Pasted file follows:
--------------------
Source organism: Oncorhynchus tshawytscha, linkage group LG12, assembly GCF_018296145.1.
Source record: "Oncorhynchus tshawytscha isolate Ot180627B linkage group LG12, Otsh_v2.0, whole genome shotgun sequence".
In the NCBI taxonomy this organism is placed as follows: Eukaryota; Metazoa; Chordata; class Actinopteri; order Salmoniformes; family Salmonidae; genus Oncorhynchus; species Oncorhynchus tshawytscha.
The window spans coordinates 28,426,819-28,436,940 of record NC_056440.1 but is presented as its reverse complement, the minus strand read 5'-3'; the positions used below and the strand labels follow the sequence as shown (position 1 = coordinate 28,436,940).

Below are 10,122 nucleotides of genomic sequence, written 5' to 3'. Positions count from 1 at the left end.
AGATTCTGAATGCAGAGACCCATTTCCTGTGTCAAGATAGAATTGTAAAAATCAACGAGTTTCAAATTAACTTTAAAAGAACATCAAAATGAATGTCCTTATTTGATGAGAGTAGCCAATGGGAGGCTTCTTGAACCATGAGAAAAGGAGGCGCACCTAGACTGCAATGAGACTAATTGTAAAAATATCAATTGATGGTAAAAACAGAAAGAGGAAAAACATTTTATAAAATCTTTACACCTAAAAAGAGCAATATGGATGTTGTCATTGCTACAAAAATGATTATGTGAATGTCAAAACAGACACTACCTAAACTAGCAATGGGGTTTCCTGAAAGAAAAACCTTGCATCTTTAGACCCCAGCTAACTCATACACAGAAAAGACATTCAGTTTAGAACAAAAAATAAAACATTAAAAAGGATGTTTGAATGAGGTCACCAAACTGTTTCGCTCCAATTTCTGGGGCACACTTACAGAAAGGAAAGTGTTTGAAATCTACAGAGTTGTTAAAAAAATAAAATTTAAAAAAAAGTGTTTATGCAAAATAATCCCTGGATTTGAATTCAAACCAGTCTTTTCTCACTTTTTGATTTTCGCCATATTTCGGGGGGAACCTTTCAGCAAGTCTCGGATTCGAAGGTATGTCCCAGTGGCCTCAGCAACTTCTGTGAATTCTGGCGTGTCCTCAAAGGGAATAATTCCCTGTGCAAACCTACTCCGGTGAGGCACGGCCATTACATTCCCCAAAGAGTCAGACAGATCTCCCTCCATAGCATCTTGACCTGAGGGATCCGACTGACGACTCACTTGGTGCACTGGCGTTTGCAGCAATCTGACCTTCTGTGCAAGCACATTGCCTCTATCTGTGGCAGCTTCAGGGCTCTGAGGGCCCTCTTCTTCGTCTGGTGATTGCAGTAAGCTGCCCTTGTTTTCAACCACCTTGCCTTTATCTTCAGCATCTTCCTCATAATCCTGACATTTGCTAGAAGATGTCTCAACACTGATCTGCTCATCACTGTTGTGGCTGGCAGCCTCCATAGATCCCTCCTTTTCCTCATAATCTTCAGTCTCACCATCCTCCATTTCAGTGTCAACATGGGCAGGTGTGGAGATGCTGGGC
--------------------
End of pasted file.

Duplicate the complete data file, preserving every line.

Source organism: Oncorhynchus tshawytscha, linkage group LG12, assembly GCF_018296145.1.
Source record: "Oncorhynchus tshawytscha isolate Ot180627B linkage group LG12, Otsh_v2.0, whole genome shotgun sequence".
In the NCBI taxonomy this organism is placed as follows: Eukaryota; Metazoa; Chordata; class Actinopteri; order Salmoniformes; family Salmonidae; genus Oncorhynchus; species Oncorhynchus tshawytscha.
The window spans coordinates 28,426,819-28,436,940 of record NC_056440.1 but is presented as its reverse complement, the minus strand read 5'-3'; the positions used below and the strand labels follow the sequence as shown (position 1 = coordinate 28,436,940).

Below are 10,122 nucleotides of genomic sequence, written 5' to 3'. Positions count from 1 at the left end.
AGATTCTGAATGCAGAGACCCATTTCCTGTGTCAAGATAGAATTGTAAAAATCAACGAGTTTCAAATTAACTTTAAAAGAACATCAAAATGAATGTCCTTATTTGATGAGAGTAGCCAATGGGAGGCTTCTTGAACCATGAGAAAAGGAGGCGCACCTAGACTGCAATGAGACTAATTGTAAAAATATCAATTGATGGTAAAAACAGAAAGAGGAAAAACATTTTATAAAATCTTTACACCTAAAAAGAGCAATATGGATGTTGTCATTGCTACAAAAATGATTATGTGAATGTCAAAACAGACACTACCTAAACTAGCAATGGGGTTTCCTGAAAGAAAAACCTTGCATCTTTAGACCCCAGCTAACTCATACACAGAAAAGACATTCAGTTTAGAACAAAAAATAAAACATTAAAAAGGATGTTTGAATGAGGTCACCAAACTGTTTCGCTCCAATTTCTGGGGCACACTTACAGAAAGGAAAGTGTTTGAAATCTACAGAGTTGTTAAAAAAATAAAATTTAAAAAAAAGTGTTTATGCAAAATAATCCCTGGATTTGAATTCAAACCAGTCTTTTCTCACTTTTTGATTTTCGCCATATTTCGGGGGGAACCTTTCAGCAAGTCTCGGATTCGAAGGTATGTCCCAGTGGCCTCAGCAACTTCTGTGAATTCTGGCGTGTCCTCAAAGGGAATAATTCCCTGTGCAAACCTACTCCGGTGAGGCACGGCCATTACATTCCCCAAAGAGTCAGACAGATCTCCCTCCATAGCATCTTGACCTGAGGGATCCGACTGACGACTCACTTGGTGCACTGGCGTTTGCAGCAATCTGACCTTCTGTGCAAGCACATTGCCTCTATCTGTGGCAGCTTCAGGGCTCTGAGGGCCCTCTTCTTCGTCTGGTGATTGCAGTAAGCTGCCCTTGTTTTCAACCACCTTGCCTTTATCTTCAGCATCTTCCTCATAATCCTGACATTTGCTAGAAGATGTCTCAACACTGATCTGCTCATCACTGTTGTGGCTGGCAGCCTCCATAGATCCCTCCTTTTCCTCATAATCTTCAGTCTCACCATCCTCCATTTCAGTGTCAACATGGGCAGGTGTGGAGATGCTGGGC